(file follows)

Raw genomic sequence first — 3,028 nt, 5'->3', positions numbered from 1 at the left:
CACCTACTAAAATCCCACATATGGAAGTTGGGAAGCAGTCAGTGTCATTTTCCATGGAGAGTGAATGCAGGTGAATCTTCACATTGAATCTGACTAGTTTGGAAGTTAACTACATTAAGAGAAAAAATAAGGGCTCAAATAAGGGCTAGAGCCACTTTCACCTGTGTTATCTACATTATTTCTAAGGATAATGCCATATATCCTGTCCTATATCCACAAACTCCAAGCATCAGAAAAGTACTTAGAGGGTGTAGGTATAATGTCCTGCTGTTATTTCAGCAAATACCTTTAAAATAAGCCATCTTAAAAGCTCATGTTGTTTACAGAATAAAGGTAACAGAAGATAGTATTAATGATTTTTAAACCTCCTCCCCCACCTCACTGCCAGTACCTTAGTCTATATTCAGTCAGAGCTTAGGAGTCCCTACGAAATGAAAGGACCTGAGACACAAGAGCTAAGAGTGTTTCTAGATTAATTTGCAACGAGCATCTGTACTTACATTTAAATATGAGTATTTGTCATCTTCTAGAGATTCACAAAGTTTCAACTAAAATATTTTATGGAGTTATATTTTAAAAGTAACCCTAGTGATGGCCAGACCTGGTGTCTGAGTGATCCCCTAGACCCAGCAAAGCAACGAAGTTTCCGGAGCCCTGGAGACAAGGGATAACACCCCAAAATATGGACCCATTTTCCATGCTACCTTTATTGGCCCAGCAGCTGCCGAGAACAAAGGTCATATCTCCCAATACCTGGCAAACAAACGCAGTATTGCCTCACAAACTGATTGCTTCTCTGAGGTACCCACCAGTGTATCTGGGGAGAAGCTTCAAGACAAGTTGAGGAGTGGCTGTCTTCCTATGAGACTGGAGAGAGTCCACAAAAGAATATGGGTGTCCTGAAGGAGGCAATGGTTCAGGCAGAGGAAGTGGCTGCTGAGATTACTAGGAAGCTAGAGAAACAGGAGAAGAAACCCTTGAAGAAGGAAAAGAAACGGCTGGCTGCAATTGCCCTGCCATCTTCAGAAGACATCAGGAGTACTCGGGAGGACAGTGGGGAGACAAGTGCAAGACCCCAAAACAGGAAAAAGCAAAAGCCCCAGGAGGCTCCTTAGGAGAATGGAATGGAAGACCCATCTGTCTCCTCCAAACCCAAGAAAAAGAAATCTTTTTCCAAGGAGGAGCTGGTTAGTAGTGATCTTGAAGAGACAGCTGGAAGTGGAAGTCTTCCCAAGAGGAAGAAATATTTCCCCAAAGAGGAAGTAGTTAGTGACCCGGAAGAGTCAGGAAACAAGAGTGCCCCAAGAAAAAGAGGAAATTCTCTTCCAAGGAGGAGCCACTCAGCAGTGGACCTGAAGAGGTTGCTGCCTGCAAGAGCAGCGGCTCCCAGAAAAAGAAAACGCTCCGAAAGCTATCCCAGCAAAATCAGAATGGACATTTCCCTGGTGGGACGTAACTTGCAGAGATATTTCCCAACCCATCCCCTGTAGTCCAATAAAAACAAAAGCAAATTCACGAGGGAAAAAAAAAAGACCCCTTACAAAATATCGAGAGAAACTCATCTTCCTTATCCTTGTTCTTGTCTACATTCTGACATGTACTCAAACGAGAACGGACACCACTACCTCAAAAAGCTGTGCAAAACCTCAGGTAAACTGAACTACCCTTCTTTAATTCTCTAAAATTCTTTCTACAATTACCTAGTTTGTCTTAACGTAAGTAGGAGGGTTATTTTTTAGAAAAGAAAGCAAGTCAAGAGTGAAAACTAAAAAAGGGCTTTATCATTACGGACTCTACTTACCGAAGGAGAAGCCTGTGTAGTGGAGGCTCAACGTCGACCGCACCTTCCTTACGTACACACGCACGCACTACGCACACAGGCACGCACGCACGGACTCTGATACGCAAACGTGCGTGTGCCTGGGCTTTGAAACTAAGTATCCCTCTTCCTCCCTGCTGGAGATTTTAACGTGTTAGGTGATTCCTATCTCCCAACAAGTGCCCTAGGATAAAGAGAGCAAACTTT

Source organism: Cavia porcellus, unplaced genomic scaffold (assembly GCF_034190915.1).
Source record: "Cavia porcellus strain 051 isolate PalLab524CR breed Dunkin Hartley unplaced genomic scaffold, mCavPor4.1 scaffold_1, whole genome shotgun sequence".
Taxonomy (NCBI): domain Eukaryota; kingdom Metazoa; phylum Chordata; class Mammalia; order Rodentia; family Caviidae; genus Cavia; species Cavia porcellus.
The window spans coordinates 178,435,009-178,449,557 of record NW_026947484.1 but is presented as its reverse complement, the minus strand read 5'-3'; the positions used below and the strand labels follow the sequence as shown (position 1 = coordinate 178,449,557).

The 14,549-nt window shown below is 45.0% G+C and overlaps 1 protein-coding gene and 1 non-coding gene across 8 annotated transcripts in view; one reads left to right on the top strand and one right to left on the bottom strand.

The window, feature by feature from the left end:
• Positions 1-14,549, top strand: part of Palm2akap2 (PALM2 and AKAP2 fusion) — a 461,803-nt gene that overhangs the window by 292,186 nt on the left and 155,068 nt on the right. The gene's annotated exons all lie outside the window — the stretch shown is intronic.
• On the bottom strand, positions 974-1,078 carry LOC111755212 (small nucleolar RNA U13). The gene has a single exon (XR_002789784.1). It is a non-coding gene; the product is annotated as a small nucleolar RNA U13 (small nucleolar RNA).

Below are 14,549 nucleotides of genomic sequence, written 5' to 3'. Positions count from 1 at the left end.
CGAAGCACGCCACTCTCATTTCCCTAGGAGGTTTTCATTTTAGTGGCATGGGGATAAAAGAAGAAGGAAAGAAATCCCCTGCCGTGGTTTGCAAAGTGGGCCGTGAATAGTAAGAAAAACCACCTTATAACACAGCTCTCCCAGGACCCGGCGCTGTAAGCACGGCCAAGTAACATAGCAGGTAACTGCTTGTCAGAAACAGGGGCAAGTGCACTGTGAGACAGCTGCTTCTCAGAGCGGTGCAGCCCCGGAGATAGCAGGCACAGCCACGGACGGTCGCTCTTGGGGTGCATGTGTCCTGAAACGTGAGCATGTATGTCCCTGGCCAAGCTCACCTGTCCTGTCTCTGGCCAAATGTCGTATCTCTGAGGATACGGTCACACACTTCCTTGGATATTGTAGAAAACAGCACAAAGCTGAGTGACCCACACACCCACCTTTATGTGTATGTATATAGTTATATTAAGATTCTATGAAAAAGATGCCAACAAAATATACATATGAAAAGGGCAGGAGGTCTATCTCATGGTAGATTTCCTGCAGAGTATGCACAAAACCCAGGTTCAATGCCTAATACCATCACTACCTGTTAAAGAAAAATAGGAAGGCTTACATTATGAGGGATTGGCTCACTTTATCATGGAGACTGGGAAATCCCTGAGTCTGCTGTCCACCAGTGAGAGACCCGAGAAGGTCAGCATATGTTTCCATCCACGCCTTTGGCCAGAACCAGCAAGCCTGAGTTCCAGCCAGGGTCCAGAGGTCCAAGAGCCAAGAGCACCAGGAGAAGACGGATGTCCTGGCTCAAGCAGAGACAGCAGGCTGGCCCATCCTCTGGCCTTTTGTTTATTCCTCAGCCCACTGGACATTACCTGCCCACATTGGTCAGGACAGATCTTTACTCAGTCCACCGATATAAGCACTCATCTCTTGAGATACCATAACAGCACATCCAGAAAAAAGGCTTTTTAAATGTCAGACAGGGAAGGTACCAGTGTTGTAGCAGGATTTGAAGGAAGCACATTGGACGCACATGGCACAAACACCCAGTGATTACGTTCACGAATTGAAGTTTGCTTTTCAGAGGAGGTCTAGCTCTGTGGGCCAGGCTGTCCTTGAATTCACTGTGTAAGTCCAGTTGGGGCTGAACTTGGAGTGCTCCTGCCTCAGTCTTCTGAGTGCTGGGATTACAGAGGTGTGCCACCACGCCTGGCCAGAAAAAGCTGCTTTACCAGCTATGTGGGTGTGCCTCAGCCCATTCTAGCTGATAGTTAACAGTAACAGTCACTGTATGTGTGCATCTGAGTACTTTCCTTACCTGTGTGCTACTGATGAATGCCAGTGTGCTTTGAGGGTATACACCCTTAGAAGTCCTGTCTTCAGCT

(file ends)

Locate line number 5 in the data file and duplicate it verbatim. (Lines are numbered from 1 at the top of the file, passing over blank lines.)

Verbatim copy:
Taxonomy (NCBI): domain Eukaryota; kingdom Metazoa; phylum Chordata; class Mammalia; order Rodentia; family Caviidae; genus Cavia; species Cavia porcellus.